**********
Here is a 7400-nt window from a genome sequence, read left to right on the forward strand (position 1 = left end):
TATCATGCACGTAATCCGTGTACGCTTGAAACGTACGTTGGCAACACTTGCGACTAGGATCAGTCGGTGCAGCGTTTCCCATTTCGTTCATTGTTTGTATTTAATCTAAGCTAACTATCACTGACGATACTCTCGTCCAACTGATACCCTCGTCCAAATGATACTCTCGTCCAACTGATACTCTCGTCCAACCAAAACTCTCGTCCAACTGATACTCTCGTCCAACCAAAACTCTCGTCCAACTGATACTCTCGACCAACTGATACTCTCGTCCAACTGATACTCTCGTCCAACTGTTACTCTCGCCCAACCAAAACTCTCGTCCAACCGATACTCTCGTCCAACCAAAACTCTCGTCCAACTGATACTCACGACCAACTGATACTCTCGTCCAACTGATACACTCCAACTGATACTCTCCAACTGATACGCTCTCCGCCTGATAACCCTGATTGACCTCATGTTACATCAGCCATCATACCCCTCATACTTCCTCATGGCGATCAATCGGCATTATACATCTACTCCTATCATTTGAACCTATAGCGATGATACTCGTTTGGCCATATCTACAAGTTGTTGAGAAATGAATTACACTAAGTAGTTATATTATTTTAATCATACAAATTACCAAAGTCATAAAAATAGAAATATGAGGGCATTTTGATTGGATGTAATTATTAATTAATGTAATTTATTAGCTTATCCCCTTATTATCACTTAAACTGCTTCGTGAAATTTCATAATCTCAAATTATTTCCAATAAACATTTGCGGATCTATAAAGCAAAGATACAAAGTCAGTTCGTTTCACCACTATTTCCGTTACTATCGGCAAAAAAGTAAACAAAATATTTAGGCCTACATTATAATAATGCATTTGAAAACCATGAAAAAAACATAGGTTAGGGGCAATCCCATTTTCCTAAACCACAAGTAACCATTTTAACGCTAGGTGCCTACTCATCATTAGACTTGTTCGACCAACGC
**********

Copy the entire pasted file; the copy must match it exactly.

Here is a 7400-nt window from a genome sequence, read left to right on the forward strand (position 1 = left end):
TATCATGCACGTAATCCGTGTACGCTTGAAACGTACGTTGGCAACACTTGCGACTAGGATCAGTCGGTGCAGCGTTTCCCATTTCGTTCATTGTTTGTATTTAATCTAAGCTAACTATCACTGACGATACTCTCGTCCAACTGATACCCTCGTCCAAATGATACTCTCGTCCAACTGATACTCTCGTCCAACCAAAACTCTCGTCCAACTGATACTCTCGTCCAACCAAAACTCTCGTCCAACTGATACTCTCGACCAACTGATACTCTCGTCCAACTGATACTCTCGTCCAACTGTTACTCTCGCCCAACCAAAACTCTCGTCCAACCGATACTCTCGTCCAACCAAAACTCTCGTCCAACTGATACTCACGACCAACTGATACTCTCGTCCAACTGATACACTCCAACTGATACTCTCCAACTGATACGCTCTCCGCCTGATAACCCTGATTGACCTCATGTTACATCAGCCATCATACCCCTCATACTTCCTCATGGCGATCAATCGGCATTATACATCTACTCCTATCATTTGAACCTATAGCGATGATACTCGTTTGGCCATATCTACAAGTTGTTGAGAAATGAATTACACTAAGTAGTTATATTATTTTAATCATACAAATTACCAAAGTCATAAAAATAGAAATATGAGGGCATTTTGATTGGATGTAATTATTAATTAATGTAATTTATTAGCTTATCCCCTTATTATCACTTAAACTGCTTCGTGAAATTTCATAATCTCAAATTATTTCCAATAAACATTTGCGGATCTATAAAGCAAAGATACAAAGTCAGTTCGTTTCACCACTATTTCCGTTACTATCGGCAAAAAAGTAAACAAAATATTTAGGCCTACATTATAATAATGCATTTGAAAACCATGAAAAAAACATAGGTTAGGGGCAATCCCATTTTCCTAAACCACAAGTAACCATTTTAACGCTAGGTGCCTACTCATCATTAGACTTGTTCGACCAACGC